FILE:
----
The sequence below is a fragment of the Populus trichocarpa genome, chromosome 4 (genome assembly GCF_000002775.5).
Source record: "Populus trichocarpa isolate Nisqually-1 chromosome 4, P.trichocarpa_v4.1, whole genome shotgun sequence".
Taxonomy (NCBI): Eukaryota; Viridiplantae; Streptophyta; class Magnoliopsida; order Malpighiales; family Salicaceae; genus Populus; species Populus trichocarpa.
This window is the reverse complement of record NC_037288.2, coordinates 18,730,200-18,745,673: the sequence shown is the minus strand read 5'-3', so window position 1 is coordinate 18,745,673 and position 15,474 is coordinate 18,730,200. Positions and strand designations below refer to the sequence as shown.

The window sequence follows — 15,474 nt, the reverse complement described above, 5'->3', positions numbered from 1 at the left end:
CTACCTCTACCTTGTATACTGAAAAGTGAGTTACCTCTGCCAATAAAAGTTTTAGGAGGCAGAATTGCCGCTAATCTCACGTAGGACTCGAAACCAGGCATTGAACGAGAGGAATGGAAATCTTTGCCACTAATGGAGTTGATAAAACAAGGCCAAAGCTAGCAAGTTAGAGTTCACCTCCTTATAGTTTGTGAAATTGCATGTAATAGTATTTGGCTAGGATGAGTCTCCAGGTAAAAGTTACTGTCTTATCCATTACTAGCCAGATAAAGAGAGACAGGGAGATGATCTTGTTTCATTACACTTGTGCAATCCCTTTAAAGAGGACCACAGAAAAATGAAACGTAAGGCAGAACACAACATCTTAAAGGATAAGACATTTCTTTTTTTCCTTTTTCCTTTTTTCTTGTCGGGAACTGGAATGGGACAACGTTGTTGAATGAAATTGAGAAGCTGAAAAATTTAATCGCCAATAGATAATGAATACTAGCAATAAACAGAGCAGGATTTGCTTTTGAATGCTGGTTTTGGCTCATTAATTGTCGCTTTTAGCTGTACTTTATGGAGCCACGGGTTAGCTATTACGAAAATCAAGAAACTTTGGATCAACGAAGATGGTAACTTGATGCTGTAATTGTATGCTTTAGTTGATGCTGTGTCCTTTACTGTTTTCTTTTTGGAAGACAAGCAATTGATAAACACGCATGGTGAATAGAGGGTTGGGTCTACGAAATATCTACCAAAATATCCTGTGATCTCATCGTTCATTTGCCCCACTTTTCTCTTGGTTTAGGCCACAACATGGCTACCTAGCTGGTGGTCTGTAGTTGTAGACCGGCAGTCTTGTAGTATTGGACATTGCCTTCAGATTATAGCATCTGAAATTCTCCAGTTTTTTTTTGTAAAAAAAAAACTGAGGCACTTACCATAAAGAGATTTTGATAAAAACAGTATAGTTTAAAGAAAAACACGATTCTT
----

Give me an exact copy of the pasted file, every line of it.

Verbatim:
The sequence below is a fragment of the Populus trichocarpa genome, chromosome 4 (genome assembly GCF_000002775.5).
Source record: "Populus trichocarpa isolate Nisqually-1 chromosome 4, P.trichocarpa_v4.1, whole genome shotgun sequence".
Taxonomy (NCBI): Eukaryota; Viridiplantae; Streptophyta; class Magnoliopsida; order Malpighiales; family Salicaceae; genus Populus; species Populus trichocarpa.
This window is the reverse complement of record NC_037288.2, coordinates 18,730,200-18,745,673: the sequence shown is the minus strand read 5'-3', so window position 1 is coordinate 18,745,673 and position 15,474 is coordinate 18,730,200. Positions and strand designations below refer to the sequence as shown.

The window sequence follows — 15,474 nt, the reverse complement described above, 5'->3', positions numbered from 1 at the left end:
CTACCTCTACCTTGTATACTGAAAAGTGAGTTACCTCTGCCAATAAAAGTTTTAGGAGGCAGAATTGCCGCTAATCTCACGTAGGACTCGAAACCAGGCATTGAACGAGAGGAATGGAAATCTTTGCCACTAATGGAGTTGATAAAACAAGGCCAAAGCTAGCAAGTTAGAGTTCACCTCCTTATAGTTTGTGAAATTGCATGTAATAGTATTTGGCTAGGATGAGTCTCCAGGTAAAAGTTACTGTCTTATCCATTACTAGCCAGATAAAGAGAGACAGGGAGATGATCTTGTTTCATTACACTTGTGCAATCCCTTTAAAGAGGACCACAGAAAAATGAAACGTAAGGCAGAACACAACATCTTAAAGGATAAGACATTTCTTTTTTTCCTTTTTCCTTTTTTCTTGTCGGGAACTGGAATGGGACAACGTTGTTGAATGAAATTGAGAAGCTGAAAAATTTAATCGCCAATAGATAATGAATACTAGCAATAAACAGAGCAGGATTTGCTTTTGAATGCTGGTTTTGGCTCATTAATTGTCGCTTTTAGCTGTACTTTATGGAGCCACGGGTTAGCTATTACGAAAATCAAGAAACTTTGGATCAACGAAGATGGTAACTTGATGCTGTAATTGTATGCTTTAGTTGATGCTGTGTCCTTTACTGTTTTCTTTTTGGAAGACAAGCAATTGATAAACACGCATGGTGAATAGAGGGTTGGGTCTACGAAATATCTACCAAAATATCCTGTGATCTCATCGTTCATTTGCCCCACTTTTCTCTTGGTTTAGGCCACAACATGGCTACCTAGCTGGTGGTCTGTAGTTGTAGACCGGCAGTCTTGTAGTATTGGACATTGCCTTCAGATTATAGCATCTGAAATTCTCCAGTTTTTTTTTGTAAAAAAAAAACTGAGGCACTTACCATAAAGAGATTTTGATAAAAACAGTATAGTTTAAAGAAAAACACGATTCTT